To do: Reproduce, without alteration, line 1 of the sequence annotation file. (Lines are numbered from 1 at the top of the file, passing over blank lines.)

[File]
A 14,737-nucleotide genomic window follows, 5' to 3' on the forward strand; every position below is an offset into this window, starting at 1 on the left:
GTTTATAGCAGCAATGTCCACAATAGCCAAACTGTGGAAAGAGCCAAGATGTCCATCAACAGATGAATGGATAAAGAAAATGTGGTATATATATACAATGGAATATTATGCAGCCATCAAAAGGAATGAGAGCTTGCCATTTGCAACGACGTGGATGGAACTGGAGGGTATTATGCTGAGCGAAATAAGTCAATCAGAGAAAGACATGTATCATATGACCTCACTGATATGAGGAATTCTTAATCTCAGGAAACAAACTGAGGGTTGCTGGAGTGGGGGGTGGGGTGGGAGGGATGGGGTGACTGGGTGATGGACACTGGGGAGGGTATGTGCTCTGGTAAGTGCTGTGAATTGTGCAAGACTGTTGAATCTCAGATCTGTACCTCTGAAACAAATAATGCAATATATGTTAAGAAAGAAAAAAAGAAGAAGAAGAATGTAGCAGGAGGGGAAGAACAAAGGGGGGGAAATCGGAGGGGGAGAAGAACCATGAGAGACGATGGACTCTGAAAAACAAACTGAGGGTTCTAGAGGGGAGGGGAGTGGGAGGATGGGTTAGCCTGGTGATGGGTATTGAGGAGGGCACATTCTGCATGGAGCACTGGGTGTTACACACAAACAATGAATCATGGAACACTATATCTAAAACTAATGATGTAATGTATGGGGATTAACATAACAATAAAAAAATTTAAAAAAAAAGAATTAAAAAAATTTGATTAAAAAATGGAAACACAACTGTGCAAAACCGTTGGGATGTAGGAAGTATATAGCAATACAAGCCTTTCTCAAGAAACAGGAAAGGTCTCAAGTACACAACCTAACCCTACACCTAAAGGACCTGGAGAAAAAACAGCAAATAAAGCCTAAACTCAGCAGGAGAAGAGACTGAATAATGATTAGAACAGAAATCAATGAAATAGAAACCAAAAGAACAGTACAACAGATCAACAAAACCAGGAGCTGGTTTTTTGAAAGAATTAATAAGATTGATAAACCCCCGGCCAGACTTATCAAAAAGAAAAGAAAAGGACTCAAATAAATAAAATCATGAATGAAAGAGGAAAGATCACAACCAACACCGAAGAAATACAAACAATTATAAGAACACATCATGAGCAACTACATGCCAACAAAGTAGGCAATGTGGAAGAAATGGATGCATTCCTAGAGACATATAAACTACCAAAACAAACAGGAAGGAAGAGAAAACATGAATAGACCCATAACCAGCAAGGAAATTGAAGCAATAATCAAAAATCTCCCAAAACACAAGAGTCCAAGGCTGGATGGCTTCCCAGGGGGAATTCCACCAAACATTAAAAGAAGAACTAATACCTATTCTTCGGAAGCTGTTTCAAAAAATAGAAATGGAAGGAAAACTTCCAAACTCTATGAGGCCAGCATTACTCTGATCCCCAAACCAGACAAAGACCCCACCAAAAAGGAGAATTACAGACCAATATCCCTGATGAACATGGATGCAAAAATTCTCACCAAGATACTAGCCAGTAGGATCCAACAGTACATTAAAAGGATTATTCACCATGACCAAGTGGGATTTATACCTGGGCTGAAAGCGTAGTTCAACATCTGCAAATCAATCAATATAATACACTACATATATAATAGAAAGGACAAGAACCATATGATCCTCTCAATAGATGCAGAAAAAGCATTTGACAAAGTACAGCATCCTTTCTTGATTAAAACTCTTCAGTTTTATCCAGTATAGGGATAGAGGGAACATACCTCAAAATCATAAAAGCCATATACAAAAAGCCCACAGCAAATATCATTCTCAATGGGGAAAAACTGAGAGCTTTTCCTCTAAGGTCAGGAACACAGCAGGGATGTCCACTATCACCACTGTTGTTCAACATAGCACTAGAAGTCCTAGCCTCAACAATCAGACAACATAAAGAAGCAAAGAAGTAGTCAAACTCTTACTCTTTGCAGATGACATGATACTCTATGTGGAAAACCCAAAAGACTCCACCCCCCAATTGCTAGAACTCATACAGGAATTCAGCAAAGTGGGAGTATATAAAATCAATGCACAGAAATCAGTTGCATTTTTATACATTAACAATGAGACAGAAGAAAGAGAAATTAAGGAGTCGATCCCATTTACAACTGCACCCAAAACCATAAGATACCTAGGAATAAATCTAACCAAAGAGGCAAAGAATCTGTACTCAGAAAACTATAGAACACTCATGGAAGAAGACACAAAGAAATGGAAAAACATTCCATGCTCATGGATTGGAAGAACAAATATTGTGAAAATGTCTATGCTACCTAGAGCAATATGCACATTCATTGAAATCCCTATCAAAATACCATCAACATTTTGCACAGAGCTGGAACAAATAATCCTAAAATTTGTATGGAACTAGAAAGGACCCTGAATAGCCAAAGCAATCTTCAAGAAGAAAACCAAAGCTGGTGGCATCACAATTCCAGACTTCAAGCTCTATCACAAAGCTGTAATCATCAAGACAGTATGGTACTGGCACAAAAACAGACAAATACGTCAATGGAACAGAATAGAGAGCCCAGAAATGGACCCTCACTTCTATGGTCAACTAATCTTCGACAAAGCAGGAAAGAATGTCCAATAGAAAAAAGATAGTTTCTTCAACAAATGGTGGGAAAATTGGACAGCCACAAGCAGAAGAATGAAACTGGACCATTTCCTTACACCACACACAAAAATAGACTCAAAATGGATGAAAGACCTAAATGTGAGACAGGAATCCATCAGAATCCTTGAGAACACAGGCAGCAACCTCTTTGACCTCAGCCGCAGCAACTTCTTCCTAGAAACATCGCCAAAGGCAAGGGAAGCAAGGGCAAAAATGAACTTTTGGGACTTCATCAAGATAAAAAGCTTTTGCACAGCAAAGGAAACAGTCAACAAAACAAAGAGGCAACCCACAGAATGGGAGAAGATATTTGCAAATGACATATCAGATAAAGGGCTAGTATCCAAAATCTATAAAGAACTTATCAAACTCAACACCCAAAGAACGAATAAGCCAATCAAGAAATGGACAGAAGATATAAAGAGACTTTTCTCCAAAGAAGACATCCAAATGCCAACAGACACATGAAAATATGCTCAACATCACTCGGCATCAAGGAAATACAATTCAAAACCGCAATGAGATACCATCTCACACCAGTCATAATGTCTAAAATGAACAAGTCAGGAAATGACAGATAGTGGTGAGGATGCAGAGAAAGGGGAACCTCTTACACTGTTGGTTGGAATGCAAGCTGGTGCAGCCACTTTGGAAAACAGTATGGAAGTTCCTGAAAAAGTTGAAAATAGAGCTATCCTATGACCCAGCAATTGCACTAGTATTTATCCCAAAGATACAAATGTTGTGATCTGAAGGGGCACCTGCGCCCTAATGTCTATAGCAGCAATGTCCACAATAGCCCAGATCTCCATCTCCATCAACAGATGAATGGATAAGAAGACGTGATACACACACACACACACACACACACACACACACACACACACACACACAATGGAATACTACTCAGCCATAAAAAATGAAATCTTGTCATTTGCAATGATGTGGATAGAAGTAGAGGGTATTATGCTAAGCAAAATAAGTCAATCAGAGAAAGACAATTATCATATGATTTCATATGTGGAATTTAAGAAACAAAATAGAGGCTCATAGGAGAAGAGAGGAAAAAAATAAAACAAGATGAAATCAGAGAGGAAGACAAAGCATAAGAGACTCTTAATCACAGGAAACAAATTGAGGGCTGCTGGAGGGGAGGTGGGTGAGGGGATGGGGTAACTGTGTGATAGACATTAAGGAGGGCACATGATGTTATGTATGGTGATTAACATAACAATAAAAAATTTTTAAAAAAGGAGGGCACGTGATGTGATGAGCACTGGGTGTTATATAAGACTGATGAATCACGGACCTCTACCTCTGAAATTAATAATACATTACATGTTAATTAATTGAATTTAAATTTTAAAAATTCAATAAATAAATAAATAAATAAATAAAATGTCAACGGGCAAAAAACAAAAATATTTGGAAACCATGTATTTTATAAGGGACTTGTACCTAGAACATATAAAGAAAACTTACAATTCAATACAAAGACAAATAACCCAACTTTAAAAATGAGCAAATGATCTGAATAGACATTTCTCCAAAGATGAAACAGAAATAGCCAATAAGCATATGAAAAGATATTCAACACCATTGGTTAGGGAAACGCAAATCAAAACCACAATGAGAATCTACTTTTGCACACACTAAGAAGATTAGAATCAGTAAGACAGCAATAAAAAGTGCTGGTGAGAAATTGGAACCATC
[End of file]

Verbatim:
A 14,737-nucleotide genomic window follows, 5' to 3' on the forward strand; every position below is an offset into this window, starting at 1 on the left: